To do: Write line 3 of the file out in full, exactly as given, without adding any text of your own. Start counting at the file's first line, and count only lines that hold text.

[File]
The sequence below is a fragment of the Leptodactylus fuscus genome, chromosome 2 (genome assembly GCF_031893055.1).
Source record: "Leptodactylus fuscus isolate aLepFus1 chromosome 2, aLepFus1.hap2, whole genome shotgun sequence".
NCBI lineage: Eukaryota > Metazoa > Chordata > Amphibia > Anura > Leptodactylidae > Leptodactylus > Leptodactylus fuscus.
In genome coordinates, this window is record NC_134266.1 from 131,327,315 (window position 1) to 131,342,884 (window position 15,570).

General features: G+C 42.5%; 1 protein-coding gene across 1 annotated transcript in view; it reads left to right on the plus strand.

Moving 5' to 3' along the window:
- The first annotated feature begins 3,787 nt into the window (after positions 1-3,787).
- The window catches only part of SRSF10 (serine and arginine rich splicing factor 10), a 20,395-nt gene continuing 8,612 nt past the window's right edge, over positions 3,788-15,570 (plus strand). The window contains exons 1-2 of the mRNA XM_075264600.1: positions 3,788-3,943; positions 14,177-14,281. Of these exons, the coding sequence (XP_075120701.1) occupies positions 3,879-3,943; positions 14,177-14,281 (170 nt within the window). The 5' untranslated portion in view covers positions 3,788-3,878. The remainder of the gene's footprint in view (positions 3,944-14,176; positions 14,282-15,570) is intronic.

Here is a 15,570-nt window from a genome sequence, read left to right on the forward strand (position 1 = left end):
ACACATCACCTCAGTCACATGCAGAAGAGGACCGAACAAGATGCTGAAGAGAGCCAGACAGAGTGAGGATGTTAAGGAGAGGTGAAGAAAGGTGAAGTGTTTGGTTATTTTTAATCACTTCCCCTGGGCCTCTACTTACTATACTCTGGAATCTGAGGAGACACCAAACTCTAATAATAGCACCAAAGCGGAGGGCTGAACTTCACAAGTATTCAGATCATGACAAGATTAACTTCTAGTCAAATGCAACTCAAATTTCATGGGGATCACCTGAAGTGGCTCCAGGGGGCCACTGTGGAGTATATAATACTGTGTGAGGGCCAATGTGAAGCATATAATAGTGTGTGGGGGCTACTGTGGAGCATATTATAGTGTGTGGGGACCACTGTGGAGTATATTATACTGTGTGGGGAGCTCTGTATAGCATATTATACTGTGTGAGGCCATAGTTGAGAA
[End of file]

NCBI lineage: Eukaryota > Metazoa > Chordata > Amphibia > Anura > Leptodactylidae > Leptodactylus > Leptodactylus fuscus.